“I have sympathy for [the government] with Omicron but it’s not Living with Covid is it?” he said. “The sector’s morale is at a low ebb.” He added that he wants to know what the government’s plan is to bring the country back to more normality.

However, he does remains optimistic about the future of art: “We will bounce back. Arts and culture have been on a knife-edge for the last 25 years.” In the short term, measures like the EWSS, PUP and Arts Council grants have trickled their way down to An Táin, but financial issues into the longer term are more unknown, he told our reporter Tadgh McNally.

With all eyes on NPHET, Dr Tony Holohan’s Twitter account has retweeted a government message which urges people to assess the risk they face before meeting up with others.

With members of the government meeting NPHET to discuss the team’s recommendations, the Irish Independent is reporting that the public health advisors recommend that the 5pm closing time for hospitality remains in place until 30 January.

Following the Tánaiste’s tweet about positive swabs (which can be found below), The Journal has reviewed the figures and a higher number of positive swabs was recorded earlier this month, on 4 December, and also on several days in January, including on January 1, 4, 6, 7 and 8.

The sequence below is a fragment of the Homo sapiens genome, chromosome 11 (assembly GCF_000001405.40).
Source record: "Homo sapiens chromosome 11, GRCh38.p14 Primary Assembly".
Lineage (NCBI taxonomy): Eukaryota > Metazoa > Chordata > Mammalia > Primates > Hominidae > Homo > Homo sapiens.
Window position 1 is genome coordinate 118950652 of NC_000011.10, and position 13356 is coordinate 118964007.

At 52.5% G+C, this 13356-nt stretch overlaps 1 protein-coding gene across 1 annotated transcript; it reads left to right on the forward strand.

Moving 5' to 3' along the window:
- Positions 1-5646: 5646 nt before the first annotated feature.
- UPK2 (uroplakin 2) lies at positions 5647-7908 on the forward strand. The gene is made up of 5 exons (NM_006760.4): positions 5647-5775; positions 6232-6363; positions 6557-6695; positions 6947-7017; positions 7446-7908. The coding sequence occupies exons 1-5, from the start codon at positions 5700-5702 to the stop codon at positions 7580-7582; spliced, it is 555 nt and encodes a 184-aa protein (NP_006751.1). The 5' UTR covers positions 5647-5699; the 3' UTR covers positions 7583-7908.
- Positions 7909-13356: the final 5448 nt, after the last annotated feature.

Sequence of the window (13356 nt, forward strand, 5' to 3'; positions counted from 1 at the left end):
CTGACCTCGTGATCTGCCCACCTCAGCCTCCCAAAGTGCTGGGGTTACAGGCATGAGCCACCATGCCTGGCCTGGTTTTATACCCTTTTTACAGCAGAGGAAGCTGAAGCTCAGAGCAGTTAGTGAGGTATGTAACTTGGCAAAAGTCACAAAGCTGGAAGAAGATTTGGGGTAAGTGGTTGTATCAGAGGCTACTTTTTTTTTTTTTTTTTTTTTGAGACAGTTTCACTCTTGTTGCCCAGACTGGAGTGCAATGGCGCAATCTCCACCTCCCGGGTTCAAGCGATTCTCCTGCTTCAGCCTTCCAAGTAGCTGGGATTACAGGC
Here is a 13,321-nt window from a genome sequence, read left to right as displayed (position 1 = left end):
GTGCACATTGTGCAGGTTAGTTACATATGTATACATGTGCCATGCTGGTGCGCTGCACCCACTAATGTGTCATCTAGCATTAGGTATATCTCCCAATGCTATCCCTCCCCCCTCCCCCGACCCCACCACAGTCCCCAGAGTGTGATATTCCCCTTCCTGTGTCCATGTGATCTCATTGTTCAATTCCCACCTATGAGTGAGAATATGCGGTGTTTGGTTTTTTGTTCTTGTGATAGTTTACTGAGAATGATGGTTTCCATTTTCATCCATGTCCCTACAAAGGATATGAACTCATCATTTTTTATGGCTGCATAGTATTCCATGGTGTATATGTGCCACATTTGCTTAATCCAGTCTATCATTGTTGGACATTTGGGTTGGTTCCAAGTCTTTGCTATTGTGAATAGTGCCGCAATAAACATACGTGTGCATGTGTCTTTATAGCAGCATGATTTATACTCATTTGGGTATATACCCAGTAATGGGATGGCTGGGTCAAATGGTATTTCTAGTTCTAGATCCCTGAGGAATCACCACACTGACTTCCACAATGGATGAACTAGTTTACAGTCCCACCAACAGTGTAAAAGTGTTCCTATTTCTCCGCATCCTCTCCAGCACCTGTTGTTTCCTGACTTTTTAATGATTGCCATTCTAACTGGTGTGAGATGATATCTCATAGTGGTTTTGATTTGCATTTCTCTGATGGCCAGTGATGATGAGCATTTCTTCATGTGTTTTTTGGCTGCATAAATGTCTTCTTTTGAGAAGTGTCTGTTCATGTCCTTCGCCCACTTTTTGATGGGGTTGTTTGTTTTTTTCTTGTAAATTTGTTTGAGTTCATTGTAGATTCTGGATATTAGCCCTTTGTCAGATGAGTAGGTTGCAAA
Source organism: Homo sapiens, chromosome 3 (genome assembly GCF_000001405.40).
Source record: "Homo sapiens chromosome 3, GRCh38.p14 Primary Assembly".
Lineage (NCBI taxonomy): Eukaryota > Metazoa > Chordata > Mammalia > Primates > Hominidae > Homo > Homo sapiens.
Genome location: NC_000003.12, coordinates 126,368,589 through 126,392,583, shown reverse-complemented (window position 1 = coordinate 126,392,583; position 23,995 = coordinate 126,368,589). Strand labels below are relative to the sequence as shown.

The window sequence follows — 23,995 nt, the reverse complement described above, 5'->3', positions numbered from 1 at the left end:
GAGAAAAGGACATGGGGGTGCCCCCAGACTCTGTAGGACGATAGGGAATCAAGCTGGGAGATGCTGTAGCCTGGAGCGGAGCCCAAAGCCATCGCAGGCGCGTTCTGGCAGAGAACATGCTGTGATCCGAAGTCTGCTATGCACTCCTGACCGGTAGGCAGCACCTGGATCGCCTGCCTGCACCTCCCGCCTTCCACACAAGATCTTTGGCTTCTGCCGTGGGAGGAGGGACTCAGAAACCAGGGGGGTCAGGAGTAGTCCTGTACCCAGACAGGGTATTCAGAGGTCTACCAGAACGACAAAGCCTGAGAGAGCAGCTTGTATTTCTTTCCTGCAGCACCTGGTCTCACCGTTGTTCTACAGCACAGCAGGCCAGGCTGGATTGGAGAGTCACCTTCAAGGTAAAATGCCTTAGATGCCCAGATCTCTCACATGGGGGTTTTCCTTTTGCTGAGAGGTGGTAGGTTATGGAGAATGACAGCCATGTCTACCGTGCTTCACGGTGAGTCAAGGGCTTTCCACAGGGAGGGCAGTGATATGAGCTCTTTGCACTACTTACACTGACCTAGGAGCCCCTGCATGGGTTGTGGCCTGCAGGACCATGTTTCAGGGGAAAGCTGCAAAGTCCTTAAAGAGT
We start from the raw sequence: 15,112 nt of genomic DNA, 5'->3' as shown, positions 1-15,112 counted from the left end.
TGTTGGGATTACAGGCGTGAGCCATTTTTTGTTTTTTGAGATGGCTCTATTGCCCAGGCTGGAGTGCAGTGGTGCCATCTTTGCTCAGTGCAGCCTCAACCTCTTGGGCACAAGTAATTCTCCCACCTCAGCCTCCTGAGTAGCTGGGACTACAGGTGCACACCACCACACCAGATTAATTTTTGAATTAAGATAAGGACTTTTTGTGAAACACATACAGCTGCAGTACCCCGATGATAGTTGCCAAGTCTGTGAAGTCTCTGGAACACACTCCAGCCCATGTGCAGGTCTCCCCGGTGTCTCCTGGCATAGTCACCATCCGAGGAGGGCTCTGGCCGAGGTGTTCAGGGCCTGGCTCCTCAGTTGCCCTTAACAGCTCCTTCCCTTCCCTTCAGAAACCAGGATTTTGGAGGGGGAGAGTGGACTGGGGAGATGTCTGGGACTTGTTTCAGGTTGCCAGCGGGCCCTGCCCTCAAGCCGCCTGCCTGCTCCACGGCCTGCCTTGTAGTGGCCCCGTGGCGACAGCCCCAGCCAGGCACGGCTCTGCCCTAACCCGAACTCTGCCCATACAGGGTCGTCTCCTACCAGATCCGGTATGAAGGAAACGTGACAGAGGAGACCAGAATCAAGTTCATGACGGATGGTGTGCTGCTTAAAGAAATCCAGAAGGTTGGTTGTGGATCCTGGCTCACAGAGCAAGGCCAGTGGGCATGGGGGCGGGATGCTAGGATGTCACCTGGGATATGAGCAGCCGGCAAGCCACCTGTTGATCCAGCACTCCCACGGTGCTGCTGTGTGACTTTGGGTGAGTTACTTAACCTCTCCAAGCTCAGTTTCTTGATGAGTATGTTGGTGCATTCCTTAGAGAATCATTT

This was first noted on Twitter by Virgin Media’s Gavan Reilly.

Away from Ireland, Denmark’s Prime Minister Mette Frederiksen has announced the closure of cinemas, theatres and concert halls and restrictions on restaurant opening hours.

The government also plans to close other gathering places such as amusement parks and museums.

On the international front, the World Health Organization has granted emergency approval to the India-manufactured coronavirus vaccine Covovax.

The jab, produced by Serum Institute of India under licence from the US-based Novavax, will now be distributed as part of global vaccine-sharing system Covax, “giving a much-needed boost to ongoing efforts to vaccinate more people in lower-income countries”, the WHO said in a statement.

Tánaiste Leo Varadkar, who is on the Cabinet Covid sub-committee, has noted that Ireland has recorded one of its highest ever number of positive laboratory swabs since the pandemic began.

World Health Organization (WHO) epidemiologist Dr Mike Ryan says its crucial that people manage their social contacts and reduce their risk to the “absolute minimum” if they plan on having intergenerational family gatherings at Christmas.

“We all miss family, we all want to get together, we Irish are very social animals. We want to see people being able to come together in safety,” Ryan told RTÉ’s News At One programme.